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Friday, April 23, 2010

Drug war ensnares Morelos state

Violence has increased recently in Morelos due to a battle for control of a drug cartel. Nearly 50 people have been killed in the state this year, newspapers say.

By Ken Ellingwood

Bodies are turning up in piles, hanging from overpasses, chopped up and thrown together in trash bags dumped by the roadside.

This is not Ciudad Juarez, the violence-battered Mexican city along the Texas border. This is the central state of Morelos, a normally quiet region known by many Americans as home to Spanish-language schools in the city of Cuernavaca.

Violence has increased in recent months, often in spectacularly grisly ways, due to a battle for control of the drug-trafficking operation once run by Arturo Beltran Leyva, who was slain by troops during a raid in Cuernavaca in December.

The fight appears to pit forces loyal to Beltran Leyva's brother, Hector, against the late kingpin's former top enforcer, Edgar Valdez Villarreal, a feared figure nicknamed "Barbie" for his blue-eyed good looks and notorious for his brutal methods. Both men are wanted by Mexican authorities.

Nearly 50 people have been killed this year in gun battles and gangland-style executions in Morelos, long known as a stronghold of the Beltran Leyva group, according to unofficial counts by newspapers.

Residents have grown panicky as the violence has worsened. Streets in Cuernavaca went unusually quiet last weekend after anonymous e-mail threats warned people to stay away from nightspots or risk being caught up in what the sender described as a hunt for rivals. Bars and discos closed as a precaution, but there were no reports of weekend violence.

Gov. Marco Adame has sought to reassure residents. "The street, our plazas and the night do not belong to the violent, to the criminals. They belong to respectable people," he said Saturday.

Many of the killings have taken place around Cuernavaca, a popular weekend getaway 50 miles south of Mexico City that is known for year-round sunshine. An April 2 gunfight in the heart of downtown left two gunmen dead.

On April 13, the bodies of six young men, including three listed as 18 years old, turned up near the highway connecting Mexico City with the beach resort city of Acapulco. A handwritten sign directed Valdez to pick up his "trash."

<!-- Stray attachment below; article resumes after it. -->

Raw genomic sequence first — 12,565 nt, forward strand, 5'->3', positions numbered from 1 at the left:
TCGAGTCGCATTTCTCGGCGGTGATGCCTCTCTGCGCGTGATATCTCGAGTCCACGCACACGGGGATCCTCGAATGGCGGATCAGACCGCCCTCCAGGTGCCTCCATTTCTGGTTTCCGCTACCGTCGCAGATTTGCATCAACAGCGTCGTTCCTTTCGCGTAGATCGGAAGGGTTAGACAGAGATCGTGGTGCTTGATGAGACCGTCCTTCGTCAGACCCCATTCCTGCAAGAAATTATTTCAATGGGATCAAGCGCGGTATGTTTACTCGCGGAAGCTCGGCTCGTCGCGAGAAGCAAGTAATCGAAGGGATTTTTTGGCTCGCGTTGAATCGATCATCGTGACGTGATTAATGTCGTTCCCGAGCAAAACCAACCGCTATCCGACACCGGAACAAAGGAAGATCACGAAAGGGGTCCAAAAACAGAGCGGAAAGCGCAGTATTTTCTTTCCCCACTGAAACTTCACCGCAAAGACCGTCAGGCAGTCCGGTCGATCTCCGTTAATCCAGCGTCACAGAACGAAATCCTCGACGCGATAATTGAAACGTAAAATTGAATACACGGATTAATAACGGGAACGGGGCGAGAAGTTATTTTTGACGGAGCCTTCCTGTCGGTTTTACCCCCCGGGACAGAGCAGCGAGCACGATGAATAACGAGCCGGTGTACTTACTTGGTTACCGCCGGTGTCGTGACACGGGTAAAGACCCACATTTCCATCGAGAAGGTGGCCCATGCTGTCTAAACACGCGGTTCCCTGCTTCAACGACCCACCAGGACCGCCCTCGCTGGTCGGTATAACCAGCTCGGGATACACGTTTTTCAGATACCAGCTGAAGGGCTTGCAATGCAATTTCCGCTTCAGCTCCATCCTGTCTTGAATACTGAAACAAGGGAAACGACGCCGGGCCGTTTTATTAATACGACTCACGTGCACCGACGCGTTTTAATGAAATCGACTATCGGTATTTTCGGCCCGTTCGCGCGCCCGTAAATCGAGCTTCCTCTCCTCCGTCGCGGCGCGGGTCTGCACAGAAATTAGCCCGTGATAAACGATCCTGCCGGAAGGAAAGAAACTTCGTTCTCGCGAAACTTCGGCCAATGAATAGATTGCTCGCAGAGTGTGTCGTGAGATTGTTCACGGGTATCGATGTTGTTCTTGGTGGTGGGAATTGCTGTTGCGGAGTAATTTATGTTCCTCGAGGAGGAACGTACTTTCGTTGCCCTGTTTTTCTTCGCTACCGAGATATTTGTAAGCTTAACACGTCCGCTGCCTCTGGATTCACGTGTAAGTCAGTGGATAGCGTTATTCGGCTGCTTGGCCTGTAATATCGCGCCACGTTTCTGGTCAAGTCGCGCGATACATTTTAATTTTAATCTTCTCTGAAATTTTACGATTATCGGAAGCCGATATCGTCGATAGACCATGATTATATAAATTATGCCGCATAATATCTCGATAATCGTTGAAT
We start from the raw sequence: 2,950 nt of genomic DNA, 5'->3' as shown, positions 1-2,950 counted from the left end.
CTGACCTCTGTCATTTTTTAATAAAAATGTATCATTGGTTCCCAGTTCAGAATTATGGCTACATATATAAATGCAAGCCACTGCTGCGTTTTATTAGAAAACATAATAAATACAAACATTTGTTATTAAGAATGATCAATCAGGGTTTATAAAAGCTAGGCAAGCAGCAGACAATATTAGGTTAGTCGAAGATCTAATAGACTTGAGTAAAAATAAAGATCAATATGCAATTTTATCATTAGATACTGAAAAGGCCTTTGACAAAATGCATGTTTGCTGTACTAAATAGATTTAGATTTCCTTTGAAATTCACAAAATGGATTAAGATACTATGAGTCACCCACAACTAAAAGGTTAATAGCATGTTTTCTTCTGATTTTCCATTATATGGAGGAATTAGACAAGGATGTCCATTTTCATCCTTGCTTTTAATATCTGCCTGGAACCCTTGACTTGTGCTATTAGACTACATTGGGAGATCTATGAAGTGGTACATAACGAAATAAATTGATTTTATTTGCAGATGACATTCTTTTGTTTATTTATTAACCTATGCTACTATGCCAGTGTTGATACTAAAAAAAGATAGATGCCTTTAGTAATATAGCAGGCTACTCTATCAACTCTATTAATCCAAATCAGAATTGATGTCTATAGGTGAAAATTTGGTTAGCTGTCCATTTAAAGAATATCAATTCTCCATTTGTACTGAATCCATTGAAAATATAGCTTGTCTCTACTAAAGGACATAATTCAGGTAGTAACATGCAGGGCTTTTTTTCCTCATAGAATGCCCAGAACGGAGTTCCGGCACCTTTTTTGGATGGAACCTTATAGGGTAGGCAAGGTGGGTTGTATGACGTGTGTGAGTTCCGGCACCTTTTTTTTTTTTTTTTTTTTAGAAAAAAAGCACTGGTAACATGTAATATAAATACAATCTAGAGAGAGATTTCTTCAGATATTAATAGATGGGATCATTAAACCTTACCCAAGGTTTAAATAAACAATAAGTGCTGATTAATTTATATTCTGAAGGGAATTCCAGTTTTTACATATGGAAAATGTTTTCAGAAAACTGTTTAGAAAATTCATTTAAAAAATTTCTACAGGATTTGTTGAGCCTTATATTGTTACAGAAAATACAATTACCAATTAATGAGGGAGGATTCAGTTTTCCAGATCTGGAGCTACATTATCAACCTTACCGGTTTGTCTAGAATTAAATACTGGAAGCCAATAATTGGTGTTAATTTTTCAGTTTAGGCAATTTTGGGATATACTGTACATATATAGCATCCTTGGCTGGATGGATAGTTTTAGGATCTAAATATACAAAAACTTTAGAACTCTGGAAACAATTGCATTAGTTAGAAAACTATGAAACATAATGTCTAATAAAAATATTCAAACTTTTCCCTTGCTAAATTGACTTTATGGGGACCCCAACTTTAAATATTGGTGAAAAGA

Three days later, authorities found parts of two bodies in a black plastic bag.

Many of the messages found alongside bodies have been signed "CPS," the Spanish initials for Cartel of the South Pacific, a group that is believed to be controlled by Hector Beltran Leyva and his top aide, Sergio Villarreal Barragan.

The sudden outbreak of killing in Morelos underscores how violence has hop-scotched around Mexico since President Felipe Calderon mobilized the military in a crackdown on traffickers and other organized-crime groups in December 2006.

Since then, more than 22,000 people have died, largely as a result of turf wars between trafficking groups jousting for control of coveted smuggling routes into the United States.

The worst violence has occurred in Ciudad Juarez. But a separate wave of killings has swept the border states of Nuevo Leon and Tamaulipas, to the east, as the Gulf cartel and two other ones wage war against former allies known as the Zetas. The feuding has ignited a spate of slayings around the industrial city of Monterrey, 140 miles south of the U.S. border.

A separate war rages in the western state of Michoacan between the Zetas and a group known as La Familia.

Fighting within the Beltran Leyva group "is one more front. It's the last thing Calderon needs," said George W. Grayson, a Mexico expert at the College of William & Mary in Williamsburg, Va. "The situation is getting worse on the ground because you've got multiplying fronts."

Calderon defends his anti-crime campaign as an essential fight to bring the rule of law to Mexico, but critics say it has failed to curb the power of drug cartels or rein in street violence.

The army has been accused of trampling on residents' rights and become a lightning rod for criticism. On Tuesday, Senate committees were considering putting limits on use of the military in domestic police work.

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